Liver metastasis is the most common site of colorectal cancer (CRC) metastasis. Approximately half of all colorectal cancer patients will develop liver metastases. Although radical surgery is the standard treatment modality, only 10-20% of patients are deemed eligible for resection. Despite advances in survival with chemotherapy, surgical resection is still considered the only curative option for patients with liver metastases. Much effort has been expended to address patients with metastatic liver disease. The majority of evidence stated a significant survival benefit with surgical resection to reach an overall 5-year survival rate of 35-55% after hepatic resection. However, still majority of patients will experience disease recurrence even after a successful resection. In this review, we describe current status and controversies related to treatment options for CRC liver metastases and its potential for enhancing oncologic outcomes and improving quality of life.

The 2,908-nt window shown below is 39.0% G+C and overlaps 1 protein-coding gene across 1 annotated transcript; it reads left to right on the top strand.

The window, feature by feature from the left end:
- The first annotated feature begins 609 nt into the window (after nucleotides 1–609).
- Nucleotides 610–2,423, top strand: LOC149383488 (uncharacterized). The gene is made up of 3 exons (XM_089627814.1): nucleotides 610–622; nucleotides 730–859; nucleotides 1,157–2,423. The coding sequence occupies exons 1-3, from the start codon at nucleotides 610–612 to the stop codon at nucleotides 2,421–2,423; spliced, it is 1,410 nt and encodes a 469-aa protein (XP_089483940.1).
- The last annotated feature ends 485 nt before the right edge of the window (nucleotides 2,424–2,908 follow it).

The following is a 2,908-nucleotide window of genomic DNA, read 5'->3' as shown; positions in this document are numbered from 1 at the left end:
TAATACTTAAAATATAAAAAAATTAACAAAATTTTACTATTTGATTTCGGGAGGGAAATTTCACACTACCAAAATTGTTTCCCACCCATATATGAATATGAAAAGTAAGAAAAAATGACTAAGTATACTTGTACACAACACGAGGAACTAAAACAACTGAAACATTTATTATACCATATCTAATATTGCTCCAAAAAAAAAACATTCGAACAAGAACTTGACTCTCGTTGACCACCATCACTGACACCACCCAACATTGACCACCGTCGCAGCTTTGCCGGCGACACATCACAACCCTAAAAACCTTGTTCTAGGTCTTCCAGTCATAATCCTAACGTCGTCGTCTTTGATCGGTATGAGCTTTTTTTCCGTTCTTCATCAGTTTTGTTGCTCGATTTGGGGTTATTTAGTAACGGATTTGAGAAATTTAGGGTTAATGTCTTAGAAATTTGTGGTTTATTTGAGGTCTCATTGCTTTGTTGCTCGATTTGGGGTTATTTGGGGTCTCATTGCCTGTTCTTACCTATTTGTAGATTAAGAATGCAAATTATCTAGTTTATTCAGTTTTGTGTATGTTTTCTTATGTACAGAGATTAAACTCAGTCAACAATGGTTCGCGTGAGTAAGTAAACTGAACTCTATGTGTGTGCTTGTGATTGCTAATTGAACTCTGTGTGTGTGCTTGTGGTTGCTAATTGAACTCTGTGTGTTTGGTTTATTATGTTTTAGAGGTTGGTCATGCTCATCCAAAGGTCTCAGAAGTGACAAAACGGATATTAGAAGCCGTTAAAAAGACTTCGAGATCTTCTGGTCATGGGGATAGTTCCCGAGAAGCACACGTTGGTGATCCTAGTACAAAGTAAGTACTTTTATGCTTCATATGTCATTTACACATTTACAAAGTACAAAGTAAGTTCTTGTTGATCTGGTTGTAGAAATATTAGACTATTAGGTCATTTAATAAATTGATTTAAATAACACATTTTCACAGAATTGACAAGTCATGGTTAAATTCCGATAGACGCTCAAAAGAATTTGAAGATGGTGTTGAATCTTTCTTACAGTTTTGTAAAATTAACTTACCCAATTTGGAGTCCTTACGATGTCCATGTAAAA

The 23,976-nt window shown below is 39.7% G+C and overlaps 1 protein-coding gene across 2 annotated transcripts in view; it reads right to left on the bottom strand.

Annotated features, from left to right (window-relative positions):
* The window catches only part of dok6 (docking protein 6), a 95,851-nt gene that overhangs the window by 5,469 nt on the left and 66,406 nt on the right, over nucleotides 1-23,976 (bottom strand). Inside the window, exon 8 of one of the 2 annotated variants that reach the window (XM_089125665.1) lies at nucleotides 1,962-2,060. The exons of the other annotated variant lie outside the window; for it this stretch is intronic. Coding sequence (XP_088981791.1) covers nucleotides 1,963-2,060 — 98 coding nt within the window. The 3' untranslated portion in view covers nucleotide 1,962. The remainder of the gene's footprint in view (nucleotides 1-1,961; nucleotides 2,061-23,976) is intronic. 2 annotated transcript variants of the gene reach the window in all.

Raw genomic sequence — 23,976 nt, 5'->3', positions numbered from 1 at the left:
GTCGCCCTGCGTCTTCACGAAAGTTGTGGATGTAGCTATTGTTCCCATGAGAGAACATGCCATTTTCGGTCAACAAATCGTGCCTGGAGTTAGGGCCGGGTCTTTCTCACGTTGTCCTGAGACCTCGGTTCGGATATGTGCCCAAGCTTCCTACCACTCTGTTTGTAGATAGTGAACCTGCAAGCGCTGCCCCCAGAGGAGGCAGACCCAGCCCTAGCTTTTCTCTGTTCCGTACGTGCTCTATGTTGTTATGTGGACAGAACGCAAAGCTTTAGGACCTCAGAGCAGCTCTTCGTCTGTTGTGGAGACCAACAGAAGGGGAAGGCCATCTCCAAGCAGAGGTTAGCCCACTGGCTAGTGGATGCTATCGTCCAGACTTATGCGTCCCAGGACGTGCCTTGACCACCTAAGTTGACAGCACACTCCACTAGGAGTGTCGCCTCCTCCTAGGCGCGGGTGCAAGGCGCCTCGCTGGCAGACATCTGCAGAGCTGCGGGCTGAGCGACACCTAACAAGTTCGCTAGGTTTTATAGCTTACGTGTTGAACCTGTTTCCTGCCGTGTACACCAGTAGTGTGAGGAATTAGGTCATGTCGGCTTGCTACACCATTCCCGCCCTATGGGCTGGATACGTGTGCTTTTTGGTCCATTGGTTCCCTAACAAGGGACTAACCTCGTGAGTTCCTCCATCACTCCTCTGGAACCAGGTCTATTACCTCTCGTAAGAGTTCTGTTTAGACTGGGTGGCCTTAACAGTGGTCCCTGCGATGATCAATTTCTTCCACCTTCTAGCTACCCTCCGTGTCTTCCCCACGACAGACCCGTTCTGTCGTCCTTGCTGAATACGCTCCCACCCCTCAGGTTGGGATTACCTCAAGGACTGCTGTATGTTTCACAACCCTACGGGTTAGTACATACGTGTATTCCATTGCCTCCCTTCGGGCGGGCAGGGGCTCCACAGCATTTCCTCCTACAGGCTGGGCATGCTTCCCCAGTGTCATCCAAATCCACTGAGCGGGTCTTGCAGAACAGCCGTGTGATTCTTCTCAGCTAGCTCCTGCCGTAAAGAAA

All Science Journal Classification (ASJC) codes
- Cancer Research